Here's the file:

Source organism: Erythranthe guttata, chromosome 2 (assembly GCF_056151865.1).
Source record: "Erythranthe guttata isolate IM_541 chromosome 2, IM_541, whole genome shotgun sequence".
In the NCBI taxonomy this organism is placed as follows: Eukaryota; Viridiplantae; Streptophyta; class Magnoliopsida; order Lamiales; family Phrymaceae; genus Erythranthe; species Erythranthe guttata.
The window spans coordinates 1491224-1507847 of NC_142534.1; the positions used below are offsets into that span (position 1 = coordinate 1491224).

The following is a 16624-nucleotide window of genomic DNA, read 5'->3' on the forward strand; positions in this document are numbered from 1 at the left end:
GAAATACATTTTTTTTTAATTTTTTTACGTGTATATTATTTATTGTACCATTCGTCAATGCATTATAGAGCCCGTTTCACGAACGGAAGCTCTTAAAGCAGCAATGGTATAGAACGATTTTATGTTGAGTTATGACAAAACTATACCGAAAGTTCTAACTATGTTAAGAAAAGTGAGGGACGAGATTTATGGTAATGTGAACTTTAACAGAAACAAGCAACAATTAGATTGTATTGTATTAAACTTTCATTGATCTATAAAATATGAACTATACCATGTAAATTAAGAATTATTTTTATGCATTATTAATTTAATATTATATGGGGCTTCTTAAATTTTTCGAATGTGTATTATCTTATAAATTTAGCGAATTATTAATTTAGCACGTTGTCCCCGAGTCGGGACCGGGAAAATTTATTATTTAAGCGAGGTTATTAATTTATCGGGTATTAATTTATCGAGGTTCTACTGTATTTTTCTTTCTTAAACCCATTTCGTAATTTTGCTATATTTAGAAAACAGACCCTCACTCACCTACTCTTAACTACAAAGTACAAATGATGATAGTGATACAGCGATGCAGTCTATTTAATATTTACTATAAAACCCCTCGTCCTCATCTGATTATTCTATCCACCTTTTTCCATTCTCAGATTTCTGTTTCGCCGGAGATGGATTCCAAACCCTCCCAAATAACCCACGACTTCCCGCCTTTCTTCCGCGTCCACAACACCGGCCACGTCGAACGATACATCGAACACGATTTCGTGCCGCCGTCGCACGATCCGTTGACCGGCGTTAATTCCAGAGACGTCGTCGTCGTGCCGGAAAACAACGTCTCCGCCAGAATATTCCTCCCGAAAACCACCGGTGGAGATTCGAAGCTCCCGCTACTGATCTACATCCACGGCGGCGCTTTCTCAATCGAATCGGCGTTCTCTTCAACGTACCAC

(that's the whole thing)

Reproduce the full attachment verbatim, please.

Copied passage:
Source organism: Erythranthe guttata, chromosome 2 (assembly GCF_056151865.1).
Source record: "Erythranthe guttata isolate IM_541 chromosome 2, IM_541, whole genome shotgun sequence".
In the NCBI taxonomy this organism is placed as follows: Eukaryota; Viridiplantae; Streptophyta; class Magnoliopsida; order Lamiales; family Phrymaceae; genus Erythranthe; species Erythranthe guttata.
The window spans coordinates 1491224-1507847 of NC_142534.1; the positions used below are offsets into that span (position 1 = coordinate 1491224).

The following is a 16624-nucleotide window of genomic DNA, read 5'->3' on the forward strand; positions in this document are numbered from 1 at the left end:
GAAATACATTTTTTTTTAATTTTTTTACGTGTATATTATTTATTGTACCATTCGTCAATGCATTATAGAGCCCGTTTCACGAACGGAAGCTCTTAAAGCAGCAATGGTATAGAACGATTTTATGTTGAGTTATGACAAAACTATACCGAAAGTTCTAACTATGTTAAGAAAAGTGAGGGACGAGATTTATGGTAATGTGAACTTTAACAGAAACAAGCAACAATTAGATTGTATTGTATTAAACTTTCATTGATCTATAAAATATGAACTATACCATGTAAATTAAGAATTATTTTTATGCATTATTAATTTAATATTATATGGGGCTTCTTAAATTTTTCGAATGTGTATTATCTTATAAATTTAGCGAATTATTAATTTAGCACGTTGTCCCCGAGTCGGGACCGGGAAAATTTATTATTTAAGCGAGGTTATTAATTTATCGGGTATTAATTTATCGAGGTTCTACTGTATTTTTCTTTCTTAAACCCATTTCGTAATTTTGCTATATTTAGAAAACAGACCCTCACTCACCTACTCTTAACTACAAAGTACAAATGATGATAGTGATACAGCGATGCAGTCTATTTAATATTTACTATAAAACCCCTCGTCCTCATCTGATTATTCTATCCACCTTTTTCCATTCTCAGATTTCTGTTTCGCCGGAGATGGATTCCAAACCCTCCCAAATAACCCACGACTTCCCGCCTTTCTTCCGCGTCCACAACACCGGCCACGTCGAACGATACATCGAACACGATTTCGTGCCGCCGTCGCACGATCCGTTGACCGGCGTTAATTCCAGAGACGTCGTCGTCGTGCCGGAAAACAACGTCTCCGCCAGAATATTCCTCCCGAAAACCACCGGTGGAGATTCGAAGCTCCCGCTACTGATCTACATCCACGGCGGCGCTTTCTCAATCGAATCGGCGTTCTCTTCAACGTACCAC